Review: “Alien Quest” by Mark Zurbo

Alien QuestTitle: Alien Quest
Series: Book 1 of the Alien Danger Series
Author: Mark Zurbo
Genre: sci-fi
LGBTQ+ Category: m/m, cis
Publisher: MLR Press
Pages: 396 pages
Blurb

Gay Chicago waiter falls in love with a sexy, mysterious alien who asks for his help to save Earth from a mad scientist.

Chicago waiter Mike Carlson stumbles into intergalactic intrigue and romance as he becomes involved with Joe, an alien cop, who lands on Earth in pursuit of a dangerous mad scientist bent on taking over our corner of the universe. As Mike joins Joe on a wild adventure beyond anything he dreamed of in his life, Mike must balance his obligations to his nephew and his first lover– with a little help from a drag queen in sequins and spandex and the well-dressed patrons of a leather bar.

Review by Dan

On the surface, everything about this book appealed to me. Sci-Fi has always deeply appealed to the outsider in me, drag queens are basically angels, and there’s nothing about a bit of kink at which I’d turn up my nose. I signed up to review it hoping for a sort of Hitchhiker’s Guide to the Gay Galaxy. What I got instead felt like an outdated, hokey tour through white, cis, gay Chicago. Cis to the point where the skanky hotel was populated by “transgendered denizens” and white to the point where even the man from another planet was the pinnacle of Aryan beauty.

Sci-Fi is meant to exist on the bleeding edge of the world we inhabit, pushing our imaginations to new limits. Instead, I got a gay man who was introduced as “He has AIDS” before he was named and died before the book was out. I know HIV/AIDS left huge, gaping wounds on the gay community and that it continues to do so. However, when dealing with a protagonist in his twenties, in a book that apparently takes place in the same time as iPhones, the focus on finding a cure for AIDS wrenched me out of whatever time period I was supposed to be imagining. I get the feeling this book was written several decades ago and then hastily updated.

In one sense, though, this book brought to a light a lot of issues that still exist, exemplified especially by the way the main character essentially fat-shames his way through a leather bar and refers to larger characters as looking like sausages, as well as “unkempt and porcine” and doing things like trundling, instead of walking, as most humans do regardless of weight. On the other hand, this book tries to fight stereotypes that aren’t as present anymore. It features a teen boy whose only reason for homophobia is because his father has been repeatedly raping and beating him since the first grade and that’s what gay men do. These suspicions may still lurk in the minds of outlandishly out-of-touch bigots, but I’d hoped that we’d moved past the idea that homophobes have a tragic reason for their homophobia.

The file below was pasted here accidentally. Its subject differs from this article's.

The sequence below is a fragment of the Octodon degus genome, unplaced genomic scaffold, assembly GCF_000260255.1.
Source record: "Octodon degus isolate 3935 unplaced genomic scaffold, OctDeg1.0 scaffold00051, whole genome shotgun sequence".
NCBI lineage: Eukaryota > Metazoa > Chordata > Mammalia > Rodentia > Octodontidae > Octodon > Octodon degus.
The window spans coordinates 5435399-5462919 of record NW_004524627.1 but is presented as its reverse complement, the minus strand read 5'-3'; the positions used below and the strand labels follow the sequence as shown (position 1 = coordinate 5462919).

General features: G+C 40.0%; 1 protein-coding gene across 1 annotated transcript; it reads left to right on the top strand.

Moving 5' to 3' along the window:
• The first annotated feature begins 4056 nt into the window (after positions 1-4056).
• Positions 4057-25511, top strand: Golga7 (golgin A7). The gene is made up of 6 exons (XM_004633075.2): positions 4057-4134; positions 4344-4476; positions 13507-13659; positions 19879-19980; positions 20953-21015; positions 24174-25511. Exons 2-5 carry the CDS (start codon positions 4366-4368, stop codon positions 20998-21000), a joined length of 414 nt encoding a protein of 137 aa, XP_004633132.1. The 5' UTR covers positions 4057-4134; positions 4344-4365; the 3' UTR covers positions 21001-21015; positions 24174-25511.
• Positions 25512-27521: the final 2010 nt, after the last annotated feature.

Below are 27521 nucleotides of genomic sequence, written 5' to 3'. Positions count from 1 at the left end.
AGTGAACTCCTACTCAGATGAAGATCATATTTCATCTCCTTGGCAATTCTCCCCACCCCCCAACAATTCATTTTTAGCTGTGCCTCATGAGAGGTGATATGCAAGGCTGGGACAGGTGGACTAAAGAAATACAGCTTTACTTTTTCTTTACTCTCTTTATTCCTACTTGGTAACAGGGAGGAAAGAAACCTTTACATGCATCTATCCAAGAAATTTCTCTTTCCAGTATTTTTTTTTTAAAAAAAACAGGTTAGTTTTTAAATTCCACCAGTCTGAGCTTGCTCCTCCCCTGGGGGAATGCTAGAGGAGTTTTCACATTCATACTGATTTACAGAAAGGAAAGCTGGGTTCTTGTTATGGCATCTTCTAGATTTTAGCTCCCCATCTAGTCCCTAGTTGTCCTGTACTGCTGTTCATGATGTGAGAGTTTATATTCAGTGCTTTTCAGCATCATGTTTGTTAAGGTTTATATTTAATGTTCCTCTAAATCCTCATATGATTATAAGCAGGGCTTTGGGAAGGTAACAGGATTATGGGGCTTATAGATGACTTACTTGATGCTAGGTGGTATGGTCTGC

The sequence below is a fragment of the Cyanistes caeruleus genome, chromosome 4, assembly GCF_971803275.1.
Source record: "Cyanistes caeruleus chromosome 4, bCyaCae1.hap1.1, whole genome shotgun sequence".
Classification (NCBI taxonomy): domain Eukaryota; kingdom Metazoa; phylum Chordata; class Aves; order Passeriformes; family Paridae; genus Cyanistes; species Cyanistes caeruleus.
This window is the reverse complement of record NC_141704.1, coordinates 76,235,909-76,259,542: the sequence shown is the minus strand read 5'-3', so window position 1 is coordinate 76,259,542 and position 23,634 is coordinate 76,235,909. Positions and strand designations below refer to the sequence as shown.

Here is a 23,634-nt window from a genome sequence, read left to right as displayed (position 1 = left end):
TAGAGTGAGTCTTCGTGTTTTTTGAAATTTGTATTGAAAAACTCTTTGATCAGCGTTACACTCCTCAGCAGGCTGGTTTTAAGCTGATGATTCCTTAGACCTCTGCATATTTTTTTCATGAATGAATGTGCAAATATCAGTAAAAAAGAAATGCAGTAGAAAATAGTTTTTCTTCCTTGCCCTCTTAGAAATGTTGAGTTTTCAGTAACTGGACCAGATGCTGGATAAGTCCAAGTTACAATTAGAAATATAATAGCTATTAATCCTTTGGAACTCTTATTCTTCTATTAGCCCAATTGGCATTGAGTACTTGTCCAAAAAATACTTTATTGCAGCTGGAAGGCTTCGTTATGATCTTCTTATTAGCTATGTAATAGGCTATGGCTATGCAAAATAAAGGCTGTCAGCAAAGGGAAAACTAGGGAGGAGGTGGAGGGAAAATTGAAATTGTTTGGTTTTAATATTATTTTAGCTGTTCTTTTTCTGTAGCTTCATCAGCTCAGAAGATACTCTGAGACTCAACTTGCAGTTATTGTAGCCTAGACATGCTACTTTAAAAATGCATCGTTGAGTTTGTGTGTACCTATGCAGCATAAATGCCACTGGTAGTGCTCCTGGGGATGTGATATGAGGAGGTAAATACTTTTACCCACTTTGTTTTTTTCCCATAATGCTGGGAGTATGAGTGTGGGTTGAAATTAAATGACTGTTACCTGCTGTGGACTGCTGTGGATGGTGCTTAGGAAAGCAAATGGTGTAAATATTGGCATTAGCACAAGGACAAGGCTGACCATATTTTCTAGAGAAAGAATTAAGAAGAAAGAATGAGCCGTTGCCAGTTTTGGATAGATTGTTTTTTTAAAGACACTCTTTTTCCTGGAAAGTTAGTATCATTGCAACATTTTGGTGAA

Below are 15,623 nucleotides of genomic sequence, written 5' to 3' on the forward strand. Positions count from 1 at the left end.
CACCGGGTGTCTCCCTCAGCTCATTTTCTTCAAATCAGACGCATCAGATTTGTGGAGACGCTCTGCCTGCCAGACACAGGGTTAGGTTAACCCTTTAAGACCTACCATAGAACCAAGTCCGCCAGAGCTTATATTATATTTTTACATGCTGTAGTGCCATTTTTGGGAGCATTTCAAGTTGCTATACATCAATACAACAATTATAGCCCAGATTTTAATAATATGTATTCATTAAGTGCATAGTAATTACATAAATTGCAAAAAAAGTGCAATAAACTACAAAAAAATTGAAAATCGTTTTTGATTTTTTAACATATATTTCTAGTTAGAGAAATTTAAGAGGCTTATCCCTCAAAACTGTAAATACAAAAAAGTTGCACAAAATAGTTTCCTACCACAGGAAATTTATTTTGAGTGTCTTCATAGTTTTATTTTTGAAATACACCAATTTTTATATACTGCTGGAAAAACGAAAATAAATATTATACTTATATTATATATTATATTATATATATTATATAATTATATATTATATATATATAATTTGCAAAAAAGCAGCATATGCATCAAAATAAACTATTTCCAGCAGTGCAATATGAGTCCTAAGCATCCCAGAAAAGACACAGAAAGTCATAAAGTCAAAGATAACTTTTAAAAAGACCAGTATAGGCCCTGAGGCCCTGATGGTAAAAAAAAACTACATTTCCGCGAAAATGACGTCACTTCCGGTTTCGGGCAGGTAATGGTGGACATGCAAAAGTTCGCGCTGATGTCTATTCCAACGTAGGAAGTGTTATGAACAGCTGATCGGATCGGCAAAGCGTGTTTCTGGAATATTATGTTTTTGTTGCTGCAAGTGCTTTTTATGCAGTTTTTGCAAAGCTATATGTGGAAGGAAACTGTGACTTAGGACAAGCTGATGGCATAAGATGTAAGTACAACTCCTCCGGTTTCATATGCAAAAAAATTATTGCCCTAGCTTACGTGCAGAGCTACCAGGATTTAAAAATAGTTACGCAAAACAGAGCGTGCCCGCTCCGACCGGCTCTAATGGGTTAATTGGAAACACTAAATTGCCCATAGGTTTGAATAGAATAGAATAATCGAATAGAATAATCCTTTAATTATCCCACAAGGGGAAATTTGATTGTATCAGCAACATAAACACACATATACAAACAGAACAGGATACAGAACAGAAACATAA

The writing, in general, was sparse in some ways but overmuch in others, giving a few sentences to a jaunt around the rings of Saturn and an entire paragraph to the all-white-silk outfit of the main character’s lawyer (down to his underwear). It spends a lot of time throwing sex into our faces, but when the main characters to go to bed together, we get nothing more than a kiss and a fade to black. Overall, the whole book was disjointed and out dated, referring to alien tech simply as “technology” for the bulk of the book. As in “can your technology fix this?” or “is this something that can be solved with your technology?” with very little explanation as to how or why this alien is pulling anything off with some kind of interstellar Apple Watch.

In the end, I wanted to hate this book. While I was reading it, I really thought I did. Looking back, I feel a sort of pity for someone so out of touch with the modern queer community that we got a 27-year-old protagonist who still reads print newspapers and has an answering machine.


Dan Ackerman is a writer and educator who has lived in Connecticut for their entire life. They received their BSED from CCSU in 2013 and wrote their Master’s thesis on representations of women in same-sex relationships in contemporary Spanish literature and cinema. Currently, Dan is studying for a second MA in ABA and works in a center school for students with variety of intellectual, developmental, or multiple disabilities. In their spare time, Dan continues to read and write, supplemented with a healthy amount of movie marathons and gaming.

Leave a Comment